Dan Tudor

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Admissions Newsletter – Reader Q & A: December 5, 2017Tuesday, December 5th, 2017

This is an opportunity for readers of this newsletter to anonymously ask me a question about any aspect of student recruitment, leadership, and professional or personal development.  Each week I’ll post my answer for everyone to read.

 Q.  An Associate Director asks:

“This year I started managing some of the admission counselors. We have weekly staff meetings but most of the counselors don’t say much. This sounds silly but how I can get them to talk to me more? Thank you.”

A.  Thank you for your question! What you just described is a common leadership problem. Without having additional context it’s hard for me to give you a really specific answer. Email me if you want to go even deeper on this.

The biggest piece of advice I would give you is to have fewer meetings as a group, and more 1-on-1 meetings. I’ve found that fear, or a lack of confidence, knowledge, or trust oftentimes prevents people from speaking up in group settings.

I even battle this from time to time when I lead a staff training workshop. It’s why I spend a half or a whole day meeting 1-on-1 with each admissions staff member after the group training. Everybody has questions or something to say, I promise you that.

The key to making those 1-on-1 meetings productive is to develop rapport and trust first. If they don’t know or don’t believe that you truly care, it’s going to be hard to generate any sort of real conversation. If you haven’t done it yet, ask yourself how much you really know about each counselor you manage…their wants, needs, fears, and motivations. And if the answer is “not enough” with any or all of those counselors, that’s where you need to start.

During those 1-on-1 conversations make sure you’re asking questions that will allow you to sit back, listen, and better understand their mindset.

Admissions Newsletter – Reader Q & A: November 21, 2017Tuesday, November 21st, 2017

This is an opportunity for readers of this newsletter to anonymously ask me a question about any aspect of student recruitment, leadership, and professional or personal development.  Each week I’ll post my answer for everyone to read.

 Q.  An Admissions Counselor asks:

“What’s the biggest reminder you can give me right now?”

A.  Thank you for your question! During my travels this fall a lot of admissions counselors admitted that they haven’t spoken with the parents of a majority of this next class of students.

Please, please, please don’t wait any longer to engage with parents. If you haven’t had at least one phone conversation or email exchange with the parents of students who are farther along in the process, namely your admitted students, make that a priority. Waiting until your school releases financial aid award letters will make your life more difficult.

Work to establish rapport and an emotional connection with the entire family…not just the students. Ask parents questions that allow them to reveal their wants, fears, concerns and the timeline for their family. If you do, what you’ll find is they will look at you as the admissions counselor that respects their opinion and input and is treating them as a valued partner in the recruiting process of their son or daughter.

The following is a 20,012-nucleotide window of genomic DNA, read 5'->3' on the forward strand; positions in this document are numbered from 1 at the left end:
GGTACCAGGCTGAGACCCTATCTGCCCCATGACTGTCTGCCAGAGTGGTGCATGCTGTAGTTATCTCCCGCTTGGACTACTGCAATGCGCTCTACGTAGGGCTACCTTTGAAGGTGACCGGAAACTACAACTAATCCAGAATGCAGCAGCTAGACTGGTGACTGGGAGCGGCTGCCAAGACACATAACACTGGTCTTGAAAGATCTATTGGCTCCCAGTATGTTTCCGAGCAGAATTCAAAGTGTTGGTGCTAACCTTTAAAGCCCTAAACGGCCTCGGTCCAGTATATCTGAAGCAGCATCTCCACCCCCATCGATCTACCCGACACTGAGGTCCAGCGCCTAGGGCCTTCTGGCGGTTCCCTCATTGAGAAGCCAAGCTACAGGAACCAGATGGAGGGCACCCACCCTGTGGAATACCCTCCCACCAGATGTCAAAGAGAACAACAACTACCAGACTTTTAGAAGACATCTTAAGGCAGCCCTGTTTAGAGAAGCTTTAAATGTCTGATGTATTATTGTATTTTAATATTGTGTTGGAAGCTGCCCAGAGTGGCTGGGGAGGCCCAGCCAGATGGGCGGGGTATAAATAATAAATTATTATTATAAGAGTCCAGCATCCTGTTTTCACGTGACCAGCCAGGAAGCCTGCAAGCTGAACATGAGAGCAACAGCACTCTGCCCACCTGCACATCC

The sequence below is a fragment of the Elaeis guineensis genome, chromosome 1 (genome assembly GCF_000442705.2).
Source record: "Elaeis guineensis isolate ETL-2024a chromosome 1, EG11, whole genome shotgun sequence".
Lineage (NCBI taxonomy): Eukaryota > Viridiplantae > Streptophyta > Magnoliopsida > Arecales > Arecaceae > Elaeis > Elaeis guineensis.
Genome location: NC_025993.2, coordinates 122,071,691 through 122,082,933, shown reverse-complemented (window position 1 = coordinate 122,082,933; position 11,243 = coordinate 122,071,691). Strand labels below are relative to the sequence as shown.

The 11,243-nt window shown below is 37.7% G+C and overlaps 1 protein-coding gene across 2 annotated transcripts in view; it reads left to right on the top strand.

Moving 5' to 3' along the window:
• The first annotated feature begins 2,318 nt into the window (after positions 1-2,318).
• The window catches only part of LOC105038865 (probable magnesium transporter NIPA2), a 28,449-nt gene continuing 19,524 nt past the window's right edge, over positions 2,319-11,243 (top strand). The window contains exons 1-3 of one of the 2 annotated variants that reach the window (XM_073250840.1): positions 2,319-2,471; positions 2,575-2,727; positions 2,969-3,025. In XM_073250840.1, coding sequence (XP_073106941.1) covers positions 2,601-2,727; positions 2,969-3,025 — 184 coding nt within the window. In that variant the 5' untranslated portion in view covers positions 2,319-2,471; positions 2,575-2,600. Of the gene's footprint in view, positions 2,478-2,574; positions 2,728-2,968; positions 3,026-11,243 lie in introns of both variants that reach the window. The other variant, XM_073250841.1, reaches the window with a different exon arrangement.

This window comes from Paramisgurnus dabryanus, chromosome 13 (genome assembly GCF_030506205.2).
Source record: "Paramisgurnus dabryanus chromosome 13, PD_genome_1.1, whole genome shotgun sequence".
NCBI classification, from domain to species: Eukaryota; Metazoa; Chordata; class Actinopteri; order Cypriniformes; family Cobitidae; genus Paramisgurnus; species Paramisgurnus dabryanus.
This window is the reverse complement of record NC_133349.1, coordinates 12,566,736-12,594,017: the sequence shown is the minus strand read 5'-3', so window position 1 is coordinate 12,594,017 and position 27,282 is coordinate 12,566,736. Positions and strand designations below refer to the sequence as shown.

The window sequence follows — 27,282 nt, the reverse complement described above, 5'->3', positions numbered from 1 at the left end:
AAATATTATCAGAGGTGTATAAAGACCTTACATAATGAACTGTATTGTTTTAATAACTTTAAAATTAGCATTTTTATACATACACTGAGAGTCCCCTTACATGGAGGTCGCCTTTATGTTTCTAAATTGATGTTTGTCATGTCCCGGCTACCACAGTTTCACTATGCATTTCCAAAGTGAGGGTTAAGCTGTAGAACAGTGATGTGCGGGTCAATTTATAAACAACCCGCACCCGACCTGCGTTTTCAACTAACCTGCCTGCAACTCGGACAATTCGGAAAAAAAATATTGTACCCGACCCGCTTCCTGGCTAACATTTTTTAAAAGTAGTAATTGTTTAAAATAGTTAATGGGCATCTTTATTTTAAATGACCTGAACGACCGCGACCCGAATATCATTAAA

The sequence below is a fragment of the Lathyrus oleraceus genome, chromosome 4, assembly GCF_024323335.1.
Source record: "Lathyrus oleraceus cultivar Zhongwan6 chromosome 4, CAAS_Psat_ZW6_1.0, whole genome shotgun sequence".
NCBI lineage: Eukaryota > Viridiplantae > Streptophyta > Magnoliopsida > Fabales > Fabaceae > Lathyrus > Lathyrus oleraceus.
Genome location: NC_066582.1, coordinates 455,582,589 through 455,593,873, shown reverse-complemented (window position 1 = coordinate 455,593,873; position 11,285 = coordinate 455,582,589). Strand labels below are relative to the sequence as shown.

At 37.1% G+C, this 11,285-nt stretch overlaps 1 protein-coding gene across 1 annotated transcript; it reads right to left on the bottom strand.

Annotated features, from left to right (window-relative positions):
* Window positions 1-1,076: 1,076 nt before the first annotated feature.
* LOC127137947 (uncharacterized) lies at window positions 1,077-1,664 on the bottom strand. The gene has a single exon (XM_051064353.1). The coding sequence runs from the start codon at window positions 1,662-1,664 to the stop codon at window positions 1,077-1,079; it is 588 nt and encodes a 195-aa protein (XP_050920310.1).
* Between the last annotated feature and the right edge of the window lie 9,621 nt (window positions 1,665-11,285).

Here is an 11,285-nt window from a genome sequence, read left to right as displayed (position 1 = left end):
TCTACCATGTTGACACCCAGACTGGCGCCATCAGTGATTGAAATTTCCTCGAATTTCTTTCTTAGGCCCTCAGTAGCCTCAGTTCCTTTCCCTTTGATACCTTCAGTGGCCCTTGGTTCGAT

Good luck.

Admissions Newsletter – Reader Q & A: November 14, 2017Tuesday, November 14th, 2017

This is an opportunity for readers of this newsletter to anonymously ask me a question about any aspect of student recruitment, leadership, and professional or personal development.  Each week I’ll post my answer for everyone to read.

Q.  An Admissions Counselor asks:

“Jeremy can you tell me one thing I can do right now to improve my customer service. Thanks for all the content you share.”

A.  Great question…thank you for asking it! I’m going to give two things instead of one, because I think both of these are massively important.

Explain the why. A lot of admissions counselors ask their prospects to take action on something without offering an explanation or a “because.” Why should they visit your campus? Why should they apply right now? Why is it in their best interest to fill out the FAFSA right now instead of waiting until January or February? Take the time to clearly explain why you’re asking them to do whatever it is you’re asking them to do, and how it will benefit them or make their life easier.

Listen to them. It’s amazing how often I still hear this complaint from prospects and parents. Remember, your goal should be to get and keep back-and-forth conversations going throughout the recruitment process. You don’t need to “sell” your school at every turn. When you listen, it lets your prospects and their parents know that someone is trying to make their experience better.

Try these two things out and let me know how it goes for you.

Admissions Newsletter – Reader Q & A: November 7, 2017Tuesday, November 7th, 2017

This is an opportunity for readers of this newsletter to anonymously ask me a question about any aspect of student recruitment, leadership, and professional or personal development.  Each week I’ll post my answer for everyone to read.

 Q.  An Associate Director asks:

“Do you think there’s a negative to doing more large group visit events? We’ve been doing more and our fall visit numbers are some of our highest ever.”

A.  Thank you for your question! I think anytime you can get a prospective student on your campus, that’s a win. And I know that it’s tough to avoid one or more large group visits, especially on weekends in the fall.

My biggest concern is, the larger the visit, the less effective the emotional connection…which is unbelievably important!